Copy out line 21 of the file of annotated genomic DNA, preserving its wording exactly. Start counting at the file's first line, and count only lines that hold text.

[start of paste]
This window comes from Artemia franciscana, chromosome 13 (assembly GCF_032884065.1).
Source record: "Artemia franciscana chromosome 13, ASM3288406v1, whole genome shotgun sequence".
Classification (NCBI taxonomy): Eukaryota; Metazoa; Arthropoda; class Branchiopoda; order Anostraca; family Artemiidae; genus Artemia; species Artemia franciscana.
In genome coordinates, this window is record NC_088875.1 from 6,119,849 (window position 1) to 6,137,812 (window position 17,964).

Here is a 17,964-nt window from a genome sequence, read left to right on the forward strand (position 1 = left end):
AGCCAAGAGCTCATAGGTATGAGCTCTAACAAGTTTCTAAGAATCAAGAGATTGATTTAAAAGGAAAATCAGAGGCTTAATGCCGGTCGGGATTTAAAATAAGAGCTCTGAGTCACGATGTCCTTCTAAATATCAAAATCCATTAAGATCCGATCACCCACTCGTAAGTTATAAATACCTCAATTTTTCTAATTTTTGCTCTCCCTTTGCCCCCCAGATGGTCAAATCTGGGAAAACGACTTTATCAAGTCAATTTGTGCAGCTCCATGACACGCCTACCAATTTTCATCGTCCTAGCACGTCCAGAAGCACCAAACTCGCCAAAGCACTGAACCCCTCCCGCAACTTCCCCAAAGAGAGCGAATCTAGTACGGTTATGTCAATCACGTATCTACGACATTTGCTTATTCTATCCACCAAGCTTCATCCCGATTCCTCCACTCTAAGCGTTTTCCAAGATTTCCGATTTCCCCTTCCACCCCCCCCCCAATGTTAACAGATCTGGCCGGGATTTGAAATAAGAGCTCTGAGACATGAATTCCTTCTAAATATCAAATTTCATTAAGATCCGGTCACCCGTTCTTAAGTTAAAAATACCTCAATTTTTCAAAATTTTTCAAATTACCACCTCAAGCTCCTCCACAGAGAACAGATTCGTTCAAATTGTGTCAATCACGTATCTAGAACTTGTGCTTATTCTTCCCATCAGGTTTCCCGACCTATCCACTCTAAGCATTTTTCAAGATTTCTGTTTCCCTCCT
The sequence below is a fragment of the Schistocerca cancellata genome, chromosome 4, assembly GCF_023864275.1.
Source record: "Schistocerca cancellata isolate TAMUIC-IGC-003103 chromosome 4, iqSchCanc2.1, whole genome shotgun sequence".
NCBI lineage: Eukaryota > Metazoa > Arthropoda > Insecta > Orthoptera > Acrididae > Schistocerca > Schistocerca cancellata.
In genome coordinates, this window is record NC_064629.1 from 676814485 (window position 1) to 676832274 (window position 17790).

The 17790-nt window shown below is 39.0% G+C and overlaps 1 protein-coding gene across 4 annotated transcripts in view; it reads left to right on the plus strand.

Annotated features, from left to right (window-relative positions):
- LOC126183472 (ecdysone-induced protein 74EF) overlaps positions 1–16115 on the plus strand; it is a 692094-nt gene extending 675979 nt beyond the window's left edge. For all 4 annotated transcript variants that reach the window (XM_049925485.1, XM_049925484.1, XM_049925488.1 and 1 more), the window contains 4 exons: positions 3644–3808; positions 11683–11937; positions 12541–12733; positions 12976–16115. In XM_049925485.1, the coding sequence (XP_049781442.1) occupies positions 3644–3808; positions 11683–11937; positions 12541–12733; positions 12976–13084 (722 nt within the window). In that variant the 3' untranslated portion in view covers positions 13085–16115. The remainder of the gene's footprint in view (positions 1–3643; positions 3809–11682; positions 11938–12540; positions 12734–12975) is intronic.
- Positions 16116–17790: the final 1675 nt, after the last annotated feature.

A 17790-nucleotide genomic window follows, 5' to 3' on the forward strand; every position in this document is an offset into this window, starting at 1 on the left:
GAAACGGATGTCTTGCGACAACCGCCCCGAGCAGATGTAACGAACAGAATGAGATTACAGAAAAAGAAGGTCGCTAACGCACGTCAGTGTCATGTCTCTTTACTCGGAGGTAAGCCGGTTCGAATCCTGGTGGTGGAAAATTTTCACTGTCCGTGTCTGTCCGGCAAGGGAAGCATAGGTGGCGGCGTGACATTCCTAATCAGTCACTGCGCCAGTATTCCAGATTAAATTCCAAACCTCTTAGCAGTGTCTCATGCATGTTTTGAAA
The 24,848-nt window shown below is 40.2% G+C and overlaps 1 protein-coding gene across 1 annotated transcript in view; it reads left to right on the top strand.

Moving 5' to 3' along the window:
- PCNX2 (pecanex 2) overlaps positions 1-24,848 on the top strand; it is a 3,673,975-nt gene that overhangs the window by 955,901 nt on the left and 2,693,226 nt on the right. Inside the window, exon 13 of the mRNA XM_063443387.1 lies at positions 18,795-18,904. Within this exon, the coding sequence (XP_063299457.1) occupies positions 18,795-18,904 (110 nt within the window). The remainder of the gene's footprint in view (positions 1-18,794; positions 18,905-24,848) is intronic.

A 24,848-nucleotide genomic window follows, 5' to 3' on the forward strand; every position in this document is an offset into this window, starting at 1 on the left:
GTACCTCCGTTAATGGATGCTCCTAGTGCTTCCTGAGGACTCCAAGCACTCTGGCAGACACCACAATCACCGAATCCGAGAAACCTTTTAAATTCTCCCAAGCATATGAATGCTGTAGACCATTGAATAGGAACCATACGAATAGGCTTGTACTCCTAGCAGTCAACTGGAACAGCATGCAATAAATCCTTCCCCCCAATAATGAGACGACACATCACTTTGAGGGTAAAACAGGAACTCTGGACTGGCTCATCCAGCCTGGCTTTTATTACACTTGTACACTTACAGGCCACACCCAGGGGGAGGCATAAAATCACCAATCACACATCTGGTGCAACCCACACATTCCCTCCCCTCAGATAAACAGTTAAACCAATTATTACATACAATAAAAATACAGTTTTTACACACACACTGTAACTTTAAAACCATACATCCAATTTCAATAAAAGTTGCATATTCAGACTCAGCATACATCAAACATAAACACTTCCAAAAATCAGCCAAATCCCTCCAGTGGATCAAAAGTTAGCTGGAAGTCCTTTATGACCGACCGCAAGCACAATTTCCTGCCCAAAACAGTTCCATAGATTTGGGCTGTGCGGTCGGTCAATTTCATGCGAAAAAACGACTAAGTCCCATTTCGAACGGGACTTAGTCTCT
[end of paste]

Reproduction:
GTACCTCCGTTAATGGATGCTCCTAGTGCTTCCTGAGGACTCCAAGCACTCTGGCAGACACCACAATCACCGAATCCGAGAAACCTTTTAAATTCTCCCAAGCATATGAATGCTGTAGACCATTGAATAGGAACCATACGAATAGGCTTGTACTCCTAGCAGTCAACTGGAACAGCATGCAATAAATCCTTCCCCCCAATAATGAGACGACACATCACTTTGAGGGTAAAACAGGAACTCTGGACTGGCTCATCCAGCCTGGCTTTTATTACACTTGTACACTTACAGGCCACACCCAGGGGGAGGCATAAAATCACCAATCACACATCTGGTGCAACCCACACATTCCCTCCCCTCAGATAAACAGTTAAACCAATTATTACATACAATAAAAATACAGTTTTTACACACACACTGTAACTTTAAAACCATACATCCAATTTCAATAAAAGTTGCATATTCAGACTCAGCATACATCAAACATAAACACTTCCAAAAATCAGCCAAATCCCTCCAGTGGATCAAAAGTTAGCTGGAAGTCCTTTATGACCGACCGCAAGCACAATTTCCTGCCCAAAACAGTTCCATAGATTTGGGCTGTGCGGTCGGTCAATTTCATGCGAAAAAACGACTAAGTCCCATTTCGAACGGGACTTAGTCTCT